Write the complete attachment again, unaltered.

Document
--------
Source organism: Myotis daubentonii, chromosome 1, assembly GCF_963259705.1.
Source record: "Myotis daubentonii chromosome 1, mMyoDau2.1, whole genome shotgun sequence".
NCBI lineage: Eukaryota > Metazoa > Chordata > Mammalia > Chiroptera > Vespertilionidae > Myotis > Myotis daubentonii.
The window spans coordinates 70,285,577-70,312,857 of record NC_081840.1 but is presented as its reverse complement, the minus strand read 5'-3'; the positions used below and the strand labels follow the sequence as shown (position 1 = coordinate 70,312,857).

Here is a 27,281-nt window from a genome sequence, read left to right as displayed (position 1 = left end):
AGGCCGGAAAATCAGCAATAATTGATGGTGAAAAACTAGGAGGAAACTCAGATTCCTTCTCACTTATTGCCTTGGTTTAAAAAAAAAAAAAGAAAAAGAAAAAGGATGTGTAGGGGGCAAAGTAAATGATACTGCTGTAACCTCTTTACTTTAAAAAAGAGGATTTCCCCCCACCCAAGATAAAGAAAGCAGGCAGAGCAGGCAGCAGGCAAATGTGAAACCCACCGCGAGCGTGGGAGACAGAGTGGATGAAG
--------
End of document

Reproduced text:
Source organism: Myotis daubentonii, chromosome 1, assembly GCF_963259705.1.
Source record: "Myotis daubentonii chromosome 1, mMyoDau2.1, whole genome shotgun sequence".
NCBI lineage: Eukaryota > Metazoa > Chordata > Mammalia > Chiroptera > Vespertilionidae > Myotis > Myotis daubentonii.
The window spans coordinates 70,285,577-70,312,857 of record NC_081840.1 but is presented as its reverse complement, the minus strand read 5'-3'; the positions used below and the strand labels follow the sequence as shown (position 1 = coordinate 70,312,857).

Here is a 27,281-nt window from a genome sequence, read left to right as displayed (position 1 = left end):
AGGCCGGAAAATCAGCAATAATTGATGGTGAAAAACTAGGAGGAAACTCAGATTCCTTCTCACTTATTGCCTTGGTTTAAAAAAAAAAAAAGAAAAAGAAAAAGGATGTGTAGGGGGCAAAGTAAATGATACTGCTGTAACCTCTTTACTTTAAAAAAGAGGATTTCCCCCCACCCAAGATAAAGAAAGCAGGCAGAGCAGGCAGCAGGCAAATGTGAAACCCACCGCGAGCGTGGGAGACAGAGTGGATGAAG